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Comment: Re:Counterexamples. (Score 1) 544

by neoshroom (#49707899) Attached to: California Senate Approves School Vaccine Bill
Education is also a right though. So, you have the right to an education, as long as we can take away the right to choose for yourself what you put in your body? Something sounds a bit off with that...

"Should the state be able to set admission requirements for public schools?", the controversy goes away because the answer is obviously yes.

No it doesn't. If the law required sub-dermal tracking implants to enroll in school, you'd be singing a different tune.

Comment: Counterexamples. (Score 1) 544

by neoshroom (#49695593) Attached to: California Senate Approves School Vaccine Bill
There's a problem with this: you can easily come up with counterexamples to yours that make sense.

"My religion prohibits the ownership of slaves, so I can't turn over the underground railroad travelers to the authorities."
"My religion requires I uphold human rights, so I can't follow my sergeants order to firebomb the innocent civilians."
"I had to march in Selma; I sensed it was a turning point for the nation."
"My religion requires paying taxes, because someone said give to Caesar what is Caesars and give to God what is Gods."
"My religion requires I protect the innocent from their oppressors."

These are also real cases. Your argument tends to take situations where people are doing something ethically wrong, such as trying to kill or steal with religion as an excuse. That isn't the maxim being discussed here. The maxim is more like:

"People have a right to decide for themselves what they put in their bodies" or "The state should not be able to force people to put things in their bodies they don't want to put in them" or something akin to this.

Comment: Figure Out Electricity (Score 1) 391

Then lets assumed complex life did evolve on a planet... what if it's a ocean planet and they're aquatic? They're never going to figure out electricity, they can't even experiment with it.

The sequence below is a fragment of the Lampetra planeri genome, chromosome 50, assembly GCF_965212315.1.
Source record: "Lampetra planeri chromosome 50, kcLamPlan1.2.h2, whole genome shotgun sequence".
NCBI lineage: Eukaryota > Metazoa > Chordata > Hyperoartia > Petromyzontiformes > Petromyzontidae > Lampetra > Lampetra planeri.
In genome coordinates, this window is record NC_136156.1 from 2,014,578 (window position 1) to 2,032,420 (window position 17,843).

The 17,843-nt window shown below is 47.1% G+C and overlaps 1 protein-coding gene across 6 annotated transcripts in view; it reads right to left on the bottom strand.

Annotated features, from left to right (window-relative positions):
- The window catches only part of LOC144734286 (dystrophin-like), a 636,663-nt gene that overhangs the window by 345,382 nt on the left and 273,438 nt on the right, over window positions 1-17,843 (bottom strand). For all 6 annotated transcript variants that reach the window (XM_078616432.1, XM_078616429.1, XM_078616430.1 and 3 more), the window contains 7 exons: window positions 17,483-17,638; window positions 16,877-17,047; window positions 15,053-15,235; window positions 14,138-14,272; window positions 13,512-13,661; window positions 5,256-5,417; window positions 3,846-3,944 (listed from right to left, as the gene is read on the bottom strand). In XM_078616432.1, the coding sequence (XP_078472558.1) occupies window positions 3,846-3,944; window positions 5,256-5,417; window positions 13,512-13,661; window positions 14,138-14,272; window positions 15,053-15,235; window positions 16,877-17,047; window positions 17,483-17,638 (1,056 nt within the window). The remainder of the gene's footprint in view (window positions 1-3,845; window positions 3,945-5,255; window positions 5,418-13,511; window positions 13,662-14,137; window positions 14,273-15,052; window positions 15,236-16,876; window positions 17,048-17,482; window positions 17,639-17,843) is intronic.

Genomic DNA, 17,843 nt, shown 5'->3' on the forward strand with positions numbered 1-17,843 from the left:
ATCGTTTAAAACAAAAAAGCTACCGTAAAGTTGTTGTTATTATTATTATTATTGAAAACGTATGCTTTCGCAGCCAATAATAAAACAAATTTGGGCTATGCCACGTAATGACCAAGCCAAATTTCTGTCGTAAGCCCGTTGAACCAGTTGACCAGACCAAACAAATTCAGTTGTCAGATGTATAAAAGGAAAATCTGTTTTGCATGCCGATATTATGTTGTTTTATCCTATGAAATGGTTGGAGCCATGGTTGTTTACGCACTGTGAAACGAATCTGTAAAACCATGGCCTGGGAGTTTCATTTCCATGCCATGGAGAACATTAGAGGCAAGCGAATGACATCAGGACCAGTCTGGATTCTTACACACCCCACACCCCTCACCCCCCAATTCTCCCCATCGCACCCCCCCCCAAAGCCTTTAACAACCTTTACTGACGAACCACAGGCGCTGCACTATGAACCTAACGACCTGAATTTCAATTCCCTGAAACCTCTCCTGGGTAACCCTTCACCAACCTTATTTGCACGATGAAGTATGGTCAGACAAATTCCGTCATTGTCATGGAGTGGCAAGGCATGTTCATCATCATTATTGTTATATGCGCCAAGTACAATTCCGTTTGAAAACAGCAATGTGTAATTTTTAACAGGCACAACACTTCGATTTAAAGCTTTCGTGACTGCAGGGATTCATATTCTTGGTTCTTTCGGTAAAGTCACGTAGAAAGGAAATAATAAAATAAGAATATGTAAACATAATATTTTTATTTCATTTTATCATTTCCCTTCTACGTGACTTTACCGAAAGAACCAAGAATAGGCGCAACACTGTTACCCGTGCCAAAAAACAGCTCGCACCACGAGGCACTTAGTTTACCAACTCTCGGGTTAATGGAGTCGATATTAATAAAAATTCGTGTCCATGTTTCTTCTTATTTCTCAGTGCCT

The superintelligent alien electric eel next to me has requested you amend your statement.

Comment: Absolutions & Repair-ations (Score 1) 436

by neoshroom (#48497213) Attached to: Supreme Court To Decide Whether Rap Lyric Threats Are Free Speech

If I were to publish an article in a newspaper claiming that you embezzled millions of dollars with no proof whatsoever

What?! You are going to publish an article in a newspaper claiming I embezzled millions of dollars with no proof whatsoever?!?! How dare you, sir!

If I read your comment as a threat to publish just such an article about me and then sue you, I only need to convince others that you meant it that way regardless of the truth -- even if the truth is you didn't mean it as a threat. Systems that don't uphold the truth as one of the principle values which are sought after in their systems of justice are not just systems. Such systems do not achieve justice, but instead enforce a false opinion. The justice system should be a just system.

Comment: Garbage In, Garbage Out; Treasure In... (Score 1) 219

by neoshroom (#48470901) Attached to: Hacker Threatened With 44 Felony Charges Escapes With Misdemeanor

That's the whole point in throwing the book at someone and then extracting a plea deal.

Without plea deals the system would grind to a halt.

Without criminalizing forms of speech the system would be freer to deal with actual crime. The legitimate powers of government reach actions only, not opinions.

Comment: Learning Resources (Score 1) 316

by neoshroom (#48007497) Attached to: Ask Slashdot: Swift Or Objective-C As New iOS Developer's 1st Language?